Pakistani police chief sparks outrage by blaming gang-rape victim

Victim criticised for driving on a highway at night without a male companion

Supporters of the religious group 'Jamaat-e-Islami participate in a demonstration to condemn the incident of rape on a deserted highway, in Islamabad, Pakistan, Friday, Sept. 11, 2020. Pakistani police said they detained 15 people for questioning after two armed men allegedly gang raped a woman in front of her children after her car broke down on a deserted highway near the eastern city of Lahore. (AP Photo/Anjum Naveed)

A Pakistani police chief faced a growing backlash on Friday after he seemed to blame the victim in a gang rape case because she was driving at night without a male companion.

The controversy started after a woman said she was assaulted and raped by multiple men in front of her two children when her car ran out of fuel near the eastern city of Lahore late on Wednesday.

Speaking to media, Lahore police chief Umar Sheikh repeatedly chided the victim for driving at night without a man, adding that no one in Pakistani society would "allow their sisters and daughters to travel alone so late".

He went on to say the woman – a resident of France – probably "mistook that Pakistani society is just as safe" as her home country.

Pakistan's human rights minister Shireen Mazari said his remarks were unacceptable.

"Nothing can ever rationalise the crime of rape," she said.

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We are angry, we demand his removal and we demand his apology<br/> Nighat Dad, women's rights activist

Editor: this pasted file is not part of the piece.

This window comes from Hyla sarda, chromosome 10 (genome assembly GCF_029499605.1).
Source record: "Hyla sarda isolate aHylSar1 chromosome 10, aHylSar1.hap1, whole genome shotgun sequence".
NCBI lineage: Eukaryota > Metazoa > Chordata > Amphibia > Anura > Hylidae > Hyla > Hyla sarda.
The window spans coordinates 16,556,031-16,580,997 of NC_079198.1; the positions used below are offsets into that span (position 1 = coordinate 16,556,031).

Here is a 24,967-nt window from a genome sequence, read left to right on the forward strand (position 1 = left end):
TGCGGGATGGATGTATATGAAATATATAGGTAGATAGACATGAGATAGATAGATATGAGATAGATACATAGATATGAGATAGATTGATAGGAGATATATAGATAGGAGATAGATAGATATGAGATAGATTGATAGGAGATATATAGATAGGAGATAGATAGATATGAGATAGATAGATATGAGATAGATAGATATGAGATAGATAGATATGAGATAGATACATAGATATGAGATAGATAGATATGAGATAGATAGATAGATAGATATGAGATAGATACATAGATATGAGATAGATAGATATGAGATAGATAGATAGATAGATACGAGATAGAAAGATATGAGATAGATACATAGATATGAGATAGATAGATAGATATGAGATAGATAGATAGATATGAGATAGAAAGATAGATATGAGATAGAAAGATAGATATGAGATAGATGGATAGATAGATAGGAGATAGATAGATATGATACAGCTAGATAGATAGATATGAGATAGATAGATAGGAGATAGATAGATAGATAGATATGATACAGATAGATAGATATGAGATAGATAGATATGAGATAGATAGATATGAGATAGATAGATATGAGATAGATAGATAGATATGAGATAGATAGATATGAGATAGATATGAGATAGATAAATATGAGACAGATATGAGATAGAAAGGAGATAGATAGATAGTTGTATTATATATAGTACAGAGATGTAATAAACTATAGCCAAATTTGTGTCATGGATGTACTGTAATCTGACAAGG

Protests were held in cities across Pakistan on Friday, and Mr Sheikh's comments sparked demands for his resignation.

"We don't want him in office," protester Shaheena Khan said at a rally in Islamabad.

"We want security from the police and the government. It is their job".

Lawyer and women's rights activist Khadija Siddiqi said the police chief's comments were part of an unfortunate and "very rampant" culture of victim blaming in Pakistan.

Much of conservative Pakistan lives under a patriarchal code of "honour" that systematises the oppression of women by preventing them from, for example, choosing their own husband or working outside the home.

"We are angry, we demand his removal and we demand his apology," said Nighat Dad, a women's rights activist and one of the organisers of an annual women's rights march in Lahore.

Activists have denounced pervasive, sometimes deadly violence by men – usually male relatives – against women who break those taboos.

Around a thousand Pakistani women are murdered each year in what are known as "honour killings", where the victim is killed by a relative for bringing shame on the family.

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